The chapters that describe Gerecke’s early life and family, along with one brief chapter on the history of military chaplains in the US, help to set the stage for his chaplaincy in the army (first in England, and then in Germany, and specifically at Nuremberg). The book turns theological at several points, most notably in sections that address questions about the nature of sin and repentance, the Christian understanding of divine grace and forgiveness, and the calling of a pastor to minister God’s love and mercy to those who do not deserve them. (After the war Gerecke also served as a chaplain at a large penitentiary, a period that Townsend also analyzes.)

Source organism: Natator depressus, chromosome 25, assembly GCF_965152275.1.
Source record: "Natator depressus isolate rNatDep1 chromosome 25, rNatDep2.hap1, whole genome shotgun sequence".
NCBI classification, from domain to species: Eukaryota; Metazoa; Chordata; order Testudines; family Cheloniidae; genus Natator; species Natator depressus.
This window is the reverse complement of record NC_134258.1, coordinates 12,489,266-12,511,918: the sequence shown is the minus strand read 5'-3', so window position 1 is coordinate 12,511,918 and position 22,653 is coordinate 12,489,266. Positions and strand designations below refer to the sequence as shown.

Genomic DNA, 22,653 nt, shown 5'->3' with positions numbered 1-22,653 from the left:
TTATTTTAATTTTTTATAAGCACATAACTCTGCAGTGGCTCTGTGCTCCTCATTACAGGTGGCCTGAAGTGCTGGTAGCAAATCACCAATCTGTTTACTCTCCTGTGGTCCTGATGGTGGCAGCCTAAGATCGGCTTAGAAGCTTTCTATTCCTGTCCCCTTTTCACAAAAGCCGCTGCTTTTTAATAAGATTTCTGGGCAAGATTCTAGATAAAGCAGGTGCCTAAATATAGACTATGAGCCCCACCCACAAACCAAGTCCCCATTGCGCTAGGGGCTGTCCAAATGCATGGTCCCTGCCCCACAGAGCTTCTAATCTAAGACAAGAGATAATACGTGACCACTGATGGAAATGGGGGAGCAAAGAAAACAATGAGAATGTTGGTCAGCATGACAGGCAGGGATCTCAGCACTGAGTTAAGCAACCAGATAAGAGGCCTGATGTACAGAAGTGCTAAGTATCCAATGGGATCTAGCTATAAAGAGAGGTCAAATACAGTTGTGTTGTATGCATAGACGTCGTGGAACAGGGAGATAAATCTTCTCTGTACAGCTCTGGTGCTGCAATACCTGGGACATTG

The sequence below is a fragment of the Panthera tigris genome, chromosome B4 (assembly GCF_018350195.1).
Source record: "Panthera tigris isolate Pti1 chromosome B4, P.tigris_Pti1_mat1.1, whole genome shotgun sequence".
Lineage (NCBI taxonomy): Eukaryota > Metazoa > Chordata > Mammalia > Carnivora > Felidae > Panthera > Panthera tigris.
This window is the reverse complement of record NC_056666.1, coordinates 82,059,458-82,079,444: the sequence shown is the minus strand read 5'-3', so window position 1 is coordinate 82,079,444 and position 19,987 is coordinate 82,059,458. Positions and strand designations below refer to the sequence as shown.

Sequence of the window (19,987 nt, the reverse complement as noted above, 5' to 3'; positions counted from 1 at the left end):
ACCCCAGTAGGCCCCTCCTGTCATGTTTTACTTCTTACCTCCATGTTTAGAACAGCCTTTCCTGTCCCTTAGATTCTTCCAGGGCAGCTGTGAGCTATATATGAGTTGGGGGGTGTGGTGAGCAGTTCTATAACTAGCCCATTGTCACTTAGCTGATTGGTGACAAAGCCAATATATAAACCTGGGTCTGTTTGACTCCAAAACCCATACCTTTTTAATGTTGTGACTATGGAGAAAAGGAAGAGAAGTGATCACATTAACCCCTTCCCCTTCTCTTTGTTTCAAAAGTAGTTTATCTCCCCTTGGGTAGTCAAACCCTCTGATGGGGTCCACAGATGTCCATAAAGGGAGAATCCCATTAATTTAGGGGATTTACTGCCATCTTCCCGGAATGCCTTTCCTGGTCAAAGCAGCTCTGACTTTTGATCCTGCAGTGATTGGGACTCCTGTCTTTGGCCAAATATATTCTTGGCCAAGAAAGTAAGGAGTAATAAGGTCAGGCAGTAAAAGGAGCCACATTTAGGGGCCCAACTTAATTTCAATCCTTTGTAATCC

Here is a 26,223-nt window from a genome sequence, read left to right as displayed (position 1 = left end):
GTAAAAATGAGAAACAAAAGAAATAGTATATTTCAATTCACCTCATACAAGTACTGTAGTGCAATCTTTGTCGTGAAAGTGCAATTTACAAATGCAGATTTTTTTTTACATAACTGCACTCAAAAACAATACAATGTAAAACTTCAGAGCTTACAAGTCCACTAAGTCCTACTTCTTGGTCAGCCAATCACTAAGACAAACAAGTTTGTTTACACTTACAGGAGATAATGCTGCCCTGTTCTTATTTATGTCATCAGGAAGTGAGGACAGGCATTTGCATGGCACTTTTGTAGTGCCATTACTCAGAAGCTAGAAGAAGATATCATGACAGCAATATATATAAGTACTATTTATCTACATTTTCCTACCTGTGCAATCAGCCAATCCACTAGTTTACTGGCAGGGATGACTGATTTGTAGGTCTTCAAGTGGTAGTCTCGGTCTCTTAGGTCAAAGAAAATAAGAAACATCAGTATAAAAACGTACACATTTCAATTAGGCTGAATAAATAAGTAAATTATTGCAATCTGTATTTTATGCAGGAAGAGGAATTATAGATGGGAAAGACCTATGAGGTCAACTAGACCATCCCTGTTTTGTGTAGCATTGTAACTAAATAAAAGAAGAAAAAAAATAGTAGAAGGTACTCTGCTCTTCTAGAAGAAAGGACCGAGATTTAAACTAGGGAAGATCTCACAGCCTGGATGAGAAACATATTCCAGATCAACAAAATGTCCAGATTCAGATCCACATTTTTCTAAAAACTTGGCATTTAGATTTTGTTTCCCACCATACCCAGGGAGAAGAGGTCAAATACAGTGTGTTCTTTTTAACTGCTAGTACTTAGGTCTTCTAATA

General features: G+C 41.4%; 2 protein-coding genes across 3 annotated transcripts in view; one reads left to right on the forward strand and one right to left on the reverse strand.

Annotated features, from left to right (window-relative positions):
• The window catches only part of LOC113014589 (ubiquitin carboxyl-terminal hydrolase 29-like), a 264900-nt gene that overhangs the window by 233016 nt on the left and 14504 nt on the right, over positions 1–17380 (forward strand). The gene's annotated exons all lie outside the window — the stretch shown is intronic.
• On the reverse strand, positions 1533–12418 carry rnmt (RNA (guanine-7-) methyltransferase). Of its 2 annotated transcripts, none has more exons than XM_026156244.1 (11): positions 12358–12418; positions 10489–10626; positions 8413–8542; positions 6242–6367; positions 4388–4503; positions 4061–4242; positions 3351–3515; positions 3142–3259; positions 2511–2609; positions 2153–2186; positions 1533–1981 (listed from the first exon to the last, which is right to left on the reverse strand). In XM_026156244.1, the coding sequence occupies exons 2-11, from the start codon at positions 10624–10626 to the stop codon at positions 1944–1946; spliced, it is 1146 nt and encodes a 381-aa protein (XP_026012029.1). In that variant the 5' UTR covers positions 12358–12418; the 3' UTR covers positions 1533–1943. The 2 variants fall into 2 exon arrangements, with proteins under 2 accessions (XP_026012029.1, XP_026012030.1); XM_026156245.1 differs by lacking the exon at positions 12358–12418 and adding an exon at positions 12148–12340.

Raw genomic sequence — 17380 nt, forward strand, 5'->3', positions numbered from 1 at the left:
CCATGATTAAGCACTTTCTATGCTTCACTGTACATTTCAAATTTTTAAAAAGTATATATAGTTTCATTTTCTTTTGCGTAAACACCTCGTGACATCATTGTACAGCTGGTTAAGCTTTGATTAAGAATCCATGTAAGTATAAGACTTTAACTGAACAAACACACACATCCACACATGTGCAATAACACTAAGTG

The center of the book is devoted to literary evidence that gives insight into the spiritual condition of the war criminals Gerecke served and how he pastored them. Within a short time he had won their trust and friendship, despite his limitations with the German language. At one point, when the US Army was going to return him to the states (he had been away from his wife for nearly three years), one of the prisoners, Fritzsche, wrote a letter to Mrs. Gerecke, which was signed by all 21 war criminals. In this letter they asked that she “put off” her wish that her husband come home. “Please consider that we cannot miss your husband now. During the past months he has shown us uncompromising friendliness of such a kind, that he has become indispensable for us in an otherwise prejudiced environment which is filled with cold disdain or hatred…” (224). Gerecke remained until all the executions had taken place.